Models of pest development use temperature data to determine the risk of pest infestation and spread. The data that is required for these models is collected and displayed on the SensorSentry platform. The intuitive presentation of the data facilitates easier dissemination and more timely interpretation of information to optimize pest management strategies.
The development of many organisms that cannot internally regulate their own temperature is dependent upon the environmental temperatures they experience. Insects require a certain amount of thermal energy (heat) to develop from one stage in their life-cycle to another e.g. eggs to adults. Due to seasonal fluctuations in temperature, the use of calendar dates is an unreliable source in determining insect development. Measuring the amount of heat accumulated over time provides a physiological time scale that is biologically more accurate than calendar days. This procedure is known as a phenology model. Phenology models predict the series of events in an insect's development. This information can then be utilized along with crop scouting to ensure that insect infestation is minimized and crop health maximized.
Phenology models use growing degree days (GDD's) to determine the development of the insect. Two parameters are used when referring to the effect of temperature on an insect's growth and development. The lower threshold is the temperature where insect development stops. The upper threshold is the temperature at which the rate of growth or development of the insect begins to decrease. Both lower and upper thresholds are determined through carefully controlled research and are unique for a specific insect.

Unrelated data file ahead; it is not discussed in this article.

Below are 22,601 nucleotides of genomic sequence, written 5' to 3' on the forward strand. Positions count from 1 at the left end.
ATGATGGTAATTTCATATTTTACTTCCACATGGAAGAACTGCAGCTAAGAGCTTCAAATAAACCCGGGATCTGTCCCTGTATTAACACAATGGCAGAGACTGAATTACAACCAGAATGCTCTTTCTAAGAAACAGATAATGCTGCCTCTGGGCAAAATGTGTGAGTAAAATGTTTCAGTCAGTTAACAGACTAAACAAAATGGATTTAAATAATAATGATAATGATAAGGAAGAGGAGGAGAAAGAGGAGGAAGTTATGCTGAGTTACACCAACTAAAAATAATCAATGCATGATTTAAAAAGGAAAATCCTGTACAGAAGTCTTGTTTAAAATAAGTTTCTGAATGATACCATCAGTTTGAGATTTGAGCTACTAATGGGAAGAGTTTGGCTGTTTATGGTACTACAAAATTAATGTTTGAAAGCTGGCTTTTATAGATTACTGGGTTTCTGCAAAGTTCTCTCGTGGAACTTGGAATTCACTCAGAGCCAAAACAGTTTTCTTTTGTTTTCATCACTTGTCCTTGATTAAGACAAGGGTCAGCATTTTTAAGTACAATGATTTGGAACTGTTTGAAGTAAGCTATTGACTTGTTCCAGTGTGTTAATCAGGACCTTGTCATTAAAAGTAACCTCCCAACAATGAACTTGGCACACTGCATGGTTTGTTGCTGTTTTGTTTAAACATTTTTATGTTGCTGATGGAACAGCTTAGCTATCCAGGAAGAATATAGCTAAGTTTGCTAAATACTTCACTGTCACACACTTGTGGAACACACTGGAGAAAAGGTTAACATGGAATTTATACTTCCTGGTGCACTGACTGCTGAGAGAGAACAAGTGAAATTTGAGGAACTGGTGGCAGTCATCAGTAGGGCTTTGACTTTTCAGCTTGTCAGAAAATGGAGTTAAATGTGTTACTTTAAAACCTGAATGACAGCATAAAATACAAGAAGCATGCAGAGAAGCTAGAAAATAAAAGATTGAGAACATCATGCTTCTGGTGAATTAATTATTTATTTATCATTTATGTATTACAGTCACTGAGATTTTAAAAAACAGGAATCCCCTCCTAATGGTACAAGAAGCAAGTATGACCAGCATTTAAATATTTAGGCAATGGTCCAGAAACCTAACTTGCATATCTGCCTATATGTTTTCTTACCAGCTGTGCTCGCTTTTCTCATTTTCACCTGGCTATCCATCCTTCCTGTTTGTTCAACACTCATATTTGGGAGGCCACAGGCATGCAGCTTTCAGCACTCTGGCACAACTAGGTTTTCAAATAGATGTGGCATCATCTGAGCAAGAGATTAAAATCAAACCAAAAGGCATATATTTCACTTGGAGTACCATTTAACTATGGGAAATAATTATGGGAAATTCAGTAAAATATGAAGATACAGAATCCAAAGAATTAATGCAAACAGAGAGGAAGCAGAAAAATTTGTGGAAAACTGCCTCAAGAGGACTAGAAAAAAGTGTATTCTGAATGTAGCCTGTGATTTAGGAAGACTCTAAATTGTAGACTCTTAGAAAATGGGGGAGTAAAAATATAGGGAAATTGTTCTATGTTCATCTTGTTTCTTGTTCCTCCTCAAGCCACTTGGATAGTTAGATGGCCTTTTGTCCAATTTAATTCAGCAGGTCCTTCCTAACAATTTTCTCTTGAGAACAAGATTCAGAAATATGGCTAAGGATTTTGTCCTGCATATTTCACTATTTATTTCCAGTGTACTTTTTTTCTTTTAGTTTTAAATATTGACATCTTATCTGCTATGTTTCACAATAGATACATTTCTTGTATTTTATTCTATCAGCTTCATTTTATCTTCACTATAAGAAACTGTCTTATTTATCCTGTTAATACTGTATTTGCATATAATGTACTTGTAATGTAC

Each stage of an insect's development has its own total heat requirement. Development can therefore be estimated by accumulating GDD's between upper and lower temperature thresholds throughout the season. The accumulation of GDD's from a starting point can help predict when a developmental stage of the insect will be reached. Phenology models do not indicate whether control action is warranted, but rather when a pest will reach susceptible or critical life stages. Crop scouting and traps will confirm whether action is required.
Pest models are comprehensively validated after development to ensure that they provide the most accurate warnings on critical pest phenological growth stages. The information generated from these models can then be used to determine whether control action is required. Many of the new environmentally benign, selective insecticides have specific modes of action that are best targeted at a particular life stage of the insect. Phenology models advise when these critical life stages have been reached. This enables the insecticide to be applied at the correct time to maximize its efficiency and gain the best possible control of the pest. The SensorSentry data platform can be invaluable when structuring successful pest management strategies.